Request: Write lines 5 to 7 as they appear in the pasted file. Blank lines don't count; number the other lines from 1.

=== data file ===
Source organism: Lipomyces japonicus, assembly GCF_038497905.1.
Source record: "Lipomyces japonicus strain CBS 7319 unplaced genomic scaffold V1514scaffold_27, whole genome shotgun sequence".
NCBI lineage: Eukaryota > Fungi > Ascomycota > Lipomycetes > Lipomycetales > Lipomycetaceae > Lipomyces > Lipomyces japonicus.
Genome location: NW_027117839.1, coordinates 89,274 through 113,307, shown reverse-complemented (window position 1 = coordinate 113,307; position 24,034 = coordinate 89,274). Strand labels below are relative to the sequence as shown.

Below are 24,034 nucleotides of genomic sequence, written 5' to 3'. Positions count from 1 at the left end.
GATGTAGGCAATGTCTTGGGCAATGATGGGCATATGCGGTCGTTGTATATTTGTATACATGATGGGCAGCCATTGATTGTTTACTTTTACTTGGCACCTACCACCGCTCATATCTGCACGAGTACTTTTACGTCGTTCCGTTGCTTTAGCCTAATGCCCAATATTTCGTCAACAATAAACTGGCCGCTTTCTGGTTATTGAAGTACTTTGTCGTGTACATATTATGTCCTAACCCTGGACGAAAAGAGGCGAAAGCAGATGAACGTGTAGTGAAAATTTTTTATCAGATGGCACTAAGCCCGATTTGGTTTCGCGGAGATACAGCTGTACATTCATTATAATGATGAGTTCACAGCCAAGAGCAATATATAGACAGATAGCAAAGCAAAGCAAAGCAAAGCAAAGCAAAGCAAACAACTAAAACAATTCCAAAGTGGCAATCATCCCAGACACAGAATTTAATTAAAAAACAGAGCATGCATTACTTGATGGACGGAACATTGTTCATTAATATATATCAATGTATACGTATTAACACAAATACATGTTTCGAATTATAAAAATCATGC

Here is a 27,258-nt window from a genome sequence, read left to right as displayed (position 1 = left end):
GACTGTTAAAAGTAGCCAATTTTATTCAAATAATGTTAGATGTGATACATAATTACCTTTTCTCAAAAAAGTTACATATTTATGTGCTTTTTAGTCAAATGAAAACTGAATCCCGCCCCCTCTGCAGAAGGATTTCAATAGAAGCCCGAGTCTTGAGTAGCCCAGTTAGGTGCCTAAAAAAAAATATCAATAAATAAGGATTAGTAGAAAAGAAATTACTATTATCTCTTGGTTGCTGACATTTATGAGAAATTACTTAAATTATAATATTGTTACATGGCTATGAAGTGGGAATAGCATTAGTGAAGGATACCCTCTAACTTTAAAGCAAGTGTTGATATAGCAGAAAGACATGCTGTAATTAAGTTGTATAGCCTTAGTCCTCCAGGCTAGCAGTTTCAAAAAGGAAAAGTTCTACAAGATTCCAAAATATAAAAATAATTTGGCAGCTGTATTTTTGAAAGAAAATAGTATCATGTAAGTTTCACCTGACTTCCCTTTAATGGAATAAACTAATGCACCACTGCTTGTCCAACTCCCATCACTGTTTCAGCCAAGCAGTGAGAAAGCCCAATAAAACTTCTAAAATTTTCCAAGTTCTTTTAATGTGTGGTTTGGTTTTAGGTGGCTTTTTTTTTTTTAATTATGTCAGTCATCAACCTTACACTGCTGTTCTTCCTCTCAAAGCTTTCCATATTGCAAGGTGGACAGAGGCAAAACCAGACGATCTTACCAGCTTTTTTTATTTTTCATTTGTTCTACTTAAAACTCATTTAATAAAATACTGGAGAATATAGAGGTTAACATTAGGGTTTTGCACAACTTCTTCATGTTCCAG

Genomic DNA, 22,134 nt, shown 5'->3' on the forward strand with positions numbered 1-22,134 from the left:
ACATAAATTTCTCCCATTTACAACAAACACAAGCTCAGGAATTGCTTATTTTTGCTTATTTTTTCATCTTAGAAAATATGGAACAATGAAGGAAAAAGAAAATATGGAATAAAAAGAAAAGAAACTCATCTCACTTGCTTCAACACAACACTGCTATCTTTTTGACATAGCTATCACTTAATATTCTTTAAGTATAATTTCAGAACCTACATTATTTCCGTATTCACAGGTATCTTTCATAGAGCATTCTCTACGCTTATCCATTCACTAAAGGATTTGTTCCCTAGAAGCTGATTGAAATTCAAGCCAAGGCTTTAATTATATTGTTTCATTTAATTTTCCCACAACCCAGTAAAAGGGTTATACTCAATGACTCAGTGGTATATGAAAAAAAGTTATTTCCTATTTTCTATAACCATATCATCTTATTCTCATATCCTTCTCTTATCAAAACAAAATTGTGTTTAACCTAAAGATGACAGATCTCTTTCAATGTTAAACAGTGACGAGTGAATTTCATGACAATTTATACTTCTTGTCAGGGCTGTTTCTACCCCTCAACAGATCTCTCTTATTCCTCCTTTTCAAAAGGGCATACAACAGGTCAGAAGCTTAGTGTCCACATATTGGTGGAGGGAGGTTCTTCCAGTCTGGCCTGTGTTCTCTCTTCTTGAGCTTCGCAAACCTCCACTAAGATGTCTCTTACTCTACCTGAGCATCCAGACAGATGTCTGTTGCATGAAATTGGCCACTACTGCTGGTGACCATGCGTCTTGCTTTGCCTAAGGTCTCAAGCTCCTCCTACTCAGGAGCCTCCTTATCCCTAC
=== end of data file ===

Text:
Below are 24,034 nucleotides of genomic sequence, written 5' to 3'. Positions count from 1 at the left end.
GATGTAGGCAATGTCTTGGGCAATGATGGGCATATGCGGTCGTTGTATATTTGTATACATGATGGGCAGCCATTGATTGTTTACTTTTACTTGGCACCTACCACCGCTCATATCTGCACGAGTACTTTTACGTCGTTCCGTTGCTTTAGCCTAATGCCCAATATTTCGTCAACAATAAACTGGCCGCTTTCTGGTTATTGAAGTACTTTGTCGTGTACATATTATGTCCTAACCCTGGACGAAAAGAGGCGAAAGCAGATGAACGTGTAGTGAAAATTTTTTATCAGATGGCACTAAGCCCGATTTGGTTTCGCGGAGATACAGCTGTACATTCATTATAATGATGAGTTCACAGCCAAGAGCAATATATAGACAGATAGCAAAGCAAAGCAAAGCAAAGCAAAGCAAAGCAAACAACTAAAACAATTCCAAAGTGGCAATCATCCCAGACACAGAATTTAATTAAAAAACAGAGCATGCATTACTTGATGGACGGAACATTGTTCATTAATATATATCAATGTATACGTATTAACACAAATACATGTTTCGAATTATAAAAATCATGC

Here is a 27,258-nt window from a genome sequence, read left to right as displayed (position 1 = left end):